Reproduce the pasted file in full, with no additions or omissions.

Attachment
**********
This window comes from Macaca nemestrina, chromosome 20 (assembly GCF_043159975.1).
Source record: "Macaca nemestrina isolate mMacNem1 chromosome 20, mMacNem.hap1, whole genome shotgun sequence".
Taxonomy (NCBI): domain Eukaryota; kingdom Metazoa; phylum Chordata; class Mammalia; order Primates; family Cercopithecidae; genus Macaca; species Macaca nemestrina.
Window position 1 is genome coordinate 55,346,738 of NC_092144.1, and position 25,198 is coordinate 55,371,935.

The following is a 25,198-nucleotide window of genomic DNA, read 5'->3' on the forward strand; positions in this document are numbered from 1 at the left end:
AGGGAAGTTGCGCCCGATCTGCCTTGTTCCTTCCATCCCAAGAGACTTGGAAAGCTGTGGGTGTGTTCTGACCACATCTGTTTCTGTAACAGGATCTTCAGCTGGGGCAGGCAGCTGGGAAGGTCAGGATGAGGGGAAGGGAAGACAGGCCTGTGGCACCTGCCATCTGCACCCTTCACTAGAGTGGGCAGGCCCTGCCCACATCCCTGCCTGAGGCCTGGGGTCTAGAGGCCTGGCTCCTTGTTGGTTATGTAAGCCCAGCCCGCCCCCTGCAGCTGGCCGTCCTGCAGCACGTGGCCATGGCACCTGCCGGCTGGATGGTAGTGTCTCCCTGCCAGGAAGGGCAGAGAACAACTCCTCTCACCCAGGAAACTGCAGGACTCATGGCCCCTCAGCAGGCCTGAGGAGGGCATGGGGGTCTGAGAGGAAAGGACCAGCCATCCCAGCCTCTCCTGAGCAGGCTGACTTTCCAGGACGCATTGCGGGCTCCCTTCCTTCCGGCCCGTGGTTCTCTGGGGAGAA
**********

This window comes from Macaca nemestrina, chromosome 20 (assembly GCF_043159975.1).
Source record: "Macaca nemestrina isolate mMacNem1 chromosome 20, mMacNem.hap1, whole genome shotgun sequence".
Taxonomy (NCBI): domain Eukaryota; kingdom Metazoa; phylum Chordata; class Mammalia; order Primates; family Cercopithecidae; genus Macaca; species Macaca nemestrina.
Window position 1 is genome coordinate 55,346,738 of NC_092144.1, and position 25,198 is coordinate 55,371,935.

The following is a 25,198-nucleotide window of genomic DNA, read 5'->3' on the forward strand; positions in this document are numbered from 1 at the left end:
AGGGAAGTTGCGCCCGATCTGCCTTGTTCCTTCCATCCCAAGAGACTTGGAAAGCTGTGGGTGTGTTCTGACCACATCTGTTTCTGTAACAGGATCTTCAGCTGGGGCAGGCAGCTGGGAAGGTCAGGATGAGGGGAAGGGAAGACAGGCCTGTGGCACCTGCCATCTGCACCCTTCACTAGAGTGGGCAGGCCCTGCCCACATCCCTGCCTGAGGCCTGGGGTCTAGAGGCCTGGCTCCTTGTTGGTTATGTAAGCCCAGCCCGCCCCCTGCAGCTGGCCGTCCTGCAGCACGTGGCCATGGCACCTGCCGGCTGGATGGTAGTGTCTCCCTGCCAGGAAGGGCAGAGAACAACTCCTCTCACCCAGGAAACTGCAGGACTCATGGCCCCTCAGCAGGCCTGAGGAGGGCATGGGGGTCTGAGAGGAAAGGACCAGCCATCCCAGCCTCTCCTGAGCAGGCTGACTTTCCAGGACGCATTGCGGGCTCCCTTCCTTCCGGCCCGTGGTTCTCTGGGGAGAA